DESARROLLARON UN NOVEDOSO MÉTODO PARA “ESPIAR” MICROESTRUCTURAS EN TEJIDOS BIOLÓGICOS
Un equipo de científicos en el que participa un docente del Instituto Balseiro desarrolló un novedoso método que permite generar nuevas formas de imágenes a partir de resonancia magnética nuclear (RMN). Así, los investigadores lograron mapear información morfológica de sistemas químicos y biológicos a una escala menor a la tradicional. El trabajo fue publicado en una de las revistas del grupo Nature, “Scientific Reports”.
Internal gradient distributions: A susceptibility-derived tensor delivering morphologies by magnetic resonance | Scientific Reports
Gonzalo A. Álvarez, Noam Shemesh & Lucio Frydman
Scientific Reports 7, 3311 (2017)
Nuclear magnetic resonance is a powerful tool for probing the structures of chemical and biological systems. Combined with field gradients it leads to NMR imaging (MRI), a widespread tool in non-invasive examinations. Sensitivity usually limits MRI’s spatial resolution to tens of micrometers, but other sources of information like those delivered by constrained diffusion processes, enable one extract morphological information down to micron and sub-micron scales. We report here on a new method that also exploits diffusion – isotropic or anisotropic– to sense morphological parameters in the nm-mm range, based on distributions of susceptibility-induced magnetic field gradients. A theoretical framework is developed to define this source of information, leading to the proposition of internal gradient-distribution tensors. Gradient-based spin-echo sequences are designed to measure these new observables. These methods can be used to map orientations even when dealing with unconstrained diffusion, as is here demonstrated with studies of structured systems, including tissues.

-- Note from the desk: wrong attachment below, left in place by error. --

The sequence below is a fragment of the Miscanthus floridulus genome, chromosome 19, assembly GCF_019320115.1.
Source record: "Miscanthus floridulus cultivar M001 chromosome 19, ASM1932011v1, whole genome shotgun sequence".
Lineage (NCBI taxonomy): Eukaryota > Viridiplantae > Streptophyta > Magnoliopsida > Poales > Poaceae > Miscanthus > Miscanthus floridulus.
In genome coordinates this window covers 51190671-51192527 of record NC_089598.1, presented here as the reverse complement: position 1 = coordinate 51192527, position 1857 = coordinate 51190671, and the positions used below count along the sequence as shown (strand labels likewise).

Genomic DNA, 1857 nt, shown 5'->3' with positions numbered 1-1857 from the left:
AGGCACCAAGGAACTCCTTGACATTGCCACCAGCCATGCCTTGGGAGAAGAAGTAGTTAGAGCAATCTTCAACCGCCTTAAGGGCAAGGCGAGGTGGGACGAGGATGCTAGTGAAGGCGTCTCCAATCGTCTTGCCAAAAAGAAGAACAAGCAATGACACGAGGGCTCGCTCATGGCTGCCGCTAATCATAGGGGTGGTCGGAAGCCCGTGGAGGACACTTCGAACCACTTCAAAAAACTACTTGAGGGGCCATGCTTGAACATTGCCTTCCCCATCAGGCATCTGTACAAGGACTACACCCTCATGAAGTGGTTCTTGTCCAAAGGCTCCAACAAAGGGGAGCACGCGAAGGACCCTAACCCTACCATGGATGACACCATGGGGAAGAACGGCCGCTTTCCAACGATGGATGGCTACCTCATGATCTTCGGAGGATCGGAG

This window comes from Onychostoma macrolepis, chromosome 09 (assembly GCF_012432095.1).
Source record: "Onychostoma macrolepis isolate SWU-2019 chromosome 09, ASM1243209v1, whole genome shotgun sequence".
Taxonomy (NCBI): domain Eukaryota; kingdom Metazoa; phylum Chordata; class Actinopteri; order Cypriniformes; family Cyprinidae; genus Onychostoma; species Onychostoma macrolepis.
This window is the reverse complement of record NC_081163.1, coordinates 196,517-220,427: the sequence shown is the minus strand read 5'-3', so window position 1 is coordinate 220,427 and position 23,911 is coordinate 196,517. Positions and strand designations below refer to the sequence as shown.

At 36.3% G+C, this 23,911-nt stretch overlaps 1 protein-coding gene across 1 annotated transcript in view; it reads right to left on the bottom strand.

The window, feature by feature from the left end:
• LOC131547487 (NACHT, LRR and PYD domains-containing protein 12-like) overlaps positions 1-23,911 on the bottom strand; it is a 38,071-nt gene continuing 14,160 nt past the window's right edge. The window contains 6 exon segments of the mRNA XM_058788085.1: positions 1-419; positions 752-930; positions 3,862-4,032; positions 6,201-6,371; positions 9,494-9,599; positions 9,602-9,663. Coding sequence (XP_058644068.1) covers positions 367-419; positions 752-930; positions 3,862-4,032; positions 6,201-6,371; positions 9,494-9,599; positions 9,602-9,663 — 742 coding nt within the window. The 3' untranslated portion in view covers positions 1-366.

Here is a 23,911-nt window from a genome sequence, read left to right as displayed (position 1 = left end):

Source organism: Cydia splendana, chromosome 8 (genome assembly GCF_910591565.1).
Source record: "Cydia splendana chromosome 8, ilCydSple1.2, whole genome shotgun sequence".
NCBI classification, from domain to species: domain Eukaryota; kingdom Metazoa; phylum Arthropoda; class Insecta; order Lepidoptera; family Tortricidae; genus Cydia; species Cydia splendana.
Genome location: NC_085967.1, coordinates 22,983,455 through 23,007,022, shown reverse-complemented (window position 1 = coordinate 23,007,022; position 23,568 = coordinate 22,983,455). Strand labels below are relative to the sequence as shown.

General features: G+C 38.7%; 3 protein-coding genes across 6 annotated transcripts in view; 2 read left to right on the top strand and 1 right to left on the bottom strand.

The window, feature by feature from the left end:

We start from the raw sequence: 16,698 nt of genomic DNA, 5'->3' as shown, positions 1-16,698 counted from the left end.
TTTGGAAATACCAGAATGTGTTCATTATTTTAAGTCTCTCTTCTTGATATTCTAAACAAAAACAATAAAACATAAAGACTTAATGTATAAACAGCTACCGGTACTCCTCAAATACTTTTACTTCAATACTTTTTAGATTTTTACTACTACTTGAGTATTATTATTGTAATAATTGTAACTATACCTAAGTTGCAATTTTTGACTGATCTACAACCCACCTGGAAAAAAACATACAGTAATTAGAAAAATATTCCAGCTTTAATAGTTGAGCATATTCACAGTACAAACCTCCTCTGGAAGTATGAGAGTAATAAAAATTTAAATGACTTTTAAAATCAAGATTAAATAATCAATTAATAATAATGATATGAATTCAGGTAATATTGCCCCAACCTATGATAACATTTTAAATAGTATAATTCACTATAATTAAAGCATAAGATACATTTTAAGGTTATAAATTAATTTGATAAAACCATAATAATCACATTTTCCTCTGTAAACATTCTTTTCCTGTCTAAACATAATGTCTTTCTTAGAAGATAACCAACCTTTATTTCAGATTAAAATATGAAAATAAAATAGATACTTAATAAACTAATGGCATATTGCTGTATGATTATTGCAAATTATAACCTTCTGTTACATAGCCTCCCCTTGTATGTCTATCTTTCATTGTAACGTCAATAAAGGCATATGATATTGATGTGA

Colloquium: Protecting quantum information against environmental noise
Dieter Suter and Gonzalo A. Álvarez
Rev. Mod. Phys. 88, 041001 (2016)
Published 10 October 2016
Quantum-mechanical systems retain their properties so long as the phase of quantum superpositions evolve stably over time. Contact with an environment can disrupt this phase evolution. But for environments that do not exchange energy with the quantum system, strategies exist where the controlled driving of the system can recover or maintain the quantum phase. This Colloquium surveys the host of techniques that are available to “refocus” the phase when disturbed by various forms of classical or quantum environment. While the first such techniques were developed long ago, ideas from quantum information theory have introduced new strategies for accomplishing this goal.
Quantum state transfer in disordered spin chains: How much engineering is reasonable? | Quant. Inf. Comm. (2015)
Analia Zwick, Gonzalo A. Álvarez, Joachim Stolze, and Omar Osenda
The transmission of quantum states through spin chains is an important element in the im- plementation of quantum information technologies. Speed and fidelity of transfer are the main objectives which have to be achieved by the devices even in the presence of imperfections which are unavoidable in any manufacturing process. To reach these goals, several kinds of spin chains have been suggested, which differ in the degree of fine-tuning, or engineering, of the system parameters. In this work we present a systematic study of two important classes of such chains. In one class only the spin couplings at the ends of the chain have to be adjusted to a value different from the bulk coupling constant, while in the other class every coupling has to have a specific value. We demonstrate that configurations from the two different classes may perform similarly when subjected to the same kind of disorder in spite of the large difference in the engineering effort necessary to prepare the system. We identify the system features responsible for these similarities and we perform a detailed study of the transfer fidelity as a function of chain length and disorder strength, yielding empirical scaling laws for the fidelity which are similar for all kinds of chain and all dis- order models. These results are helpful in identifying the optimal spin chain for a given quantum information transfer task. In particular, they help in judging whether it is worthwhile to engineer all couplings in the chain as compared to adjusting only the boundary couplings.
Optimized dynamical control of state transfer through noisy spin chains
Analia Zwick, Gonzalo A Álvarez, Guy Bensky and Gershon Kurizki